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by Ben Swets
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Children of Decorah
Documentary Work in Progress
the McCargar Family in Decorah, Iowa, July 1996
"Ninety-eight percent of Iowa's energy is imported from out of state. Heidi and I wanted a home disconnected from nuclear power and utility grids. We built our house of sustainable, renewable materials and powered it with wind and sun. Maybe our kids will choose a different path. We just want them to understand an existence that is less threatening to the land, water, and air that we depend upon." --Steve McCargar
Heidi McCargar on Chester
Children of Decorah is an intimate look at idealism to save the world in a small American town, Decorah, Iowa. The McCargars left a big city to build their house with their hands and grow their own food. This small college town has a dozen other young families sharing ideals of ecological education, alternative power, and social justice. This documentary follows the McCargars and their neighbors on the campaign for good baseball teams, sustainable waste management, and clean, fair agricultural policy. Steve McCargar lectures against food irradiation on a tri-state circuit. Heidi leads the county recycling education program. Their daughters correspond globally with pen pals to adopt whales and increase wildlife protection.

Rural life is not entirely peaceful for the McCargars. They constantly petition and organize to defend their local community’s economy and neighboring family farms from displacement by giant retail outlets and polluting hog confinement facilities.

Some of the greatest struggles of these modern pioneers include reconciling the concerns of their urban parents. Chopping wood, designing photo-voltaic systems, and weeding giant gardens, in addition to working full time jobs and battling corporations were not the struggles of the older generation featured in Children of Decorah. The young farmers’ choices are revolutionary on a family level as well as on social, technological and agricultural levels. How we learn from our children as we learn to consider the well being of future generations is a key theme of this documentary.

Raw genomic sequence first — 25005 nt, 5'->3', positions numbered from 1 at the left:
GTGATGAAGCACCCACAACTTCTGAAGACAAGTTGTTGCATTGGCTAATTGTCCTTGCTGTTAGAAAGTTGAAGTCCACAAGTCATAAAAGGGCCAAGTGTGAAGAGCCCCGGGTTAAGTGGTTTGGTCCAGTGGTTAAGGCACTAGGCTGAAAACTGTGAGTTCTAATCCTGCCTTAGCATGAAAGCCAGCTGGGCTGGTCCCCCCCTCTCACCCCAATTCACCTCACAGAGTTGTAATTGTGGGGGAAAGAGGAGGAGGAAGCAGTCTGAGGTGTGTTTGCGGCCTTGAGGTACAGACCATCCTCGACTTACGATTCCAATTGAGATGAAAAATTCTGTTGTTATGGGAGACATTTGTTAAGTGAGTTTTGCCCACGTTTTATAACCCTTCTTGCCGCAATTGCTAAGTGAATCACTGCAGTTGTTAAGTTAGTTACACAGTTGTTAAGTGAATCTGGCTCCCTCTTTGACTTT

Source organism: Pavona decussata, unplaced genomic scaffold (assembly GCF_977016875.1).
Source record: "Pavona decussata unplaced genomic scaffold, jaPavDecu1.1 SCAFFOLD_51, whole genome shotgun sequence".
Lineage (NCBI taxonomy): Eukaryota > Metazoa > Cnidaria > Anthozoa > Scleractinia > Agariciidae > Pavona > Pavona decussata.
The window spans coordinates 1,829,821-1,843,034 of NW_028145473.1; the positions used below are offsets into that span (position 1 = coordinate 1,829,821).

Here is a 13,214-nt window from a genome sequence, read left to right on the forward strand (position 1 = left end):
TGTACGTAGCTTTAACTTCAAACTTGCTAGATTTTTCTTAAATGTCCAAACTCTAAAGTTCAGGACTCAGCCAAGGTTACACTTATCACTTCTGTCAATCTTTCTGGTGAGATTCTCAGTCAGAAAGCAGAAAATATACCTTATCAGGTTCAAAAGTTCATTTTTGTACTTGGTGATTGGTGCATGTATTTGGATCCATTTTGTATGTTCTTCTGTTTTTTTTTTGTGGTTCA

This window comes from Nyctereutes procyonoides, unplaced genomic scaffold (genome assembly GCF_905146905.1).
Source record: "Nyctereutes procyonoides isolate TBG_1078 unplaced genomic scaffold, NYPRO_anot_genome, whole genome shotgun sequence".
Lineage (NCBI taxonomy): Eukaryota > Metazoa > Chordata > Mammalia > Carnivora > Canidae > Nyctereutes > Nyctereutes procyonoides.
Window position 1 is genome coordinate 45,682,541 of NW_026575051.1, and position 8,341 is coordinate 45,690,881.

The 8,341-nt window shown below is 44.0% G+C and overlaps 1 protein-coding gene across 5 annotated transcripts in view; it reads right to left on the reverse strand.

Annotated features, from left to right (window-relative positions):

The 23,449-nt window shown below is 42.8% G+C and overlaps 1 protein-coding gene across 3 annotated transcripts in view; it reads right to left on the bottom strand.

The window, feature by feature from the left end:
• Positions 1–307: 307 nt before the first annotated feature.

"It is astonishing to me that there are farmers in Iowa who buy all their food in grocery stores. A lot of it comes from California. Iowans could grow food for themselves. Instead, they grow mostly corn and soybeans for livestock and for export." --Heidi McCargar
Heidi, Elsa and Steve with horse
Heidi, Elsa, and Steve McCargar
This documentary covers a 15 year period. Its subjects evolve. They thrive in their garden, their study of music, and their public high school after several years of primary home schooling. They adopt their own special kind of activism for a better world for all. In a country where the average child can name at most three plants but can recognize a hundred different corporate logos, the attitudes toward land, family, and community of these farm children imply much about ours.
HannahEbabies1b.jpg HannahElsa1A.jpg
"People do not have to use plastic and non renewable resources. They don't realize how much stuff they can make themselves." --Hannah McCargar is a ten year old violinist, ballet dancer, horse rider and raspberry grower in Decorah, IA. Elsa McCargar is a burgeoning orchardist and pianist.
Hannah and Elsa McCargar listen to their colt.
Thirty hours of tape have been accumulated for this documentary. Principle photography for Children of Decorah will be completed in the year 2005. Editing will commence soon thereafter.
Brian Betteridge helps Steve McCargar finish a chimney above the McCargars' wood burning stove.
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composed by B.A.S Last updated 4 May 2004 then updated 4 Dec 2018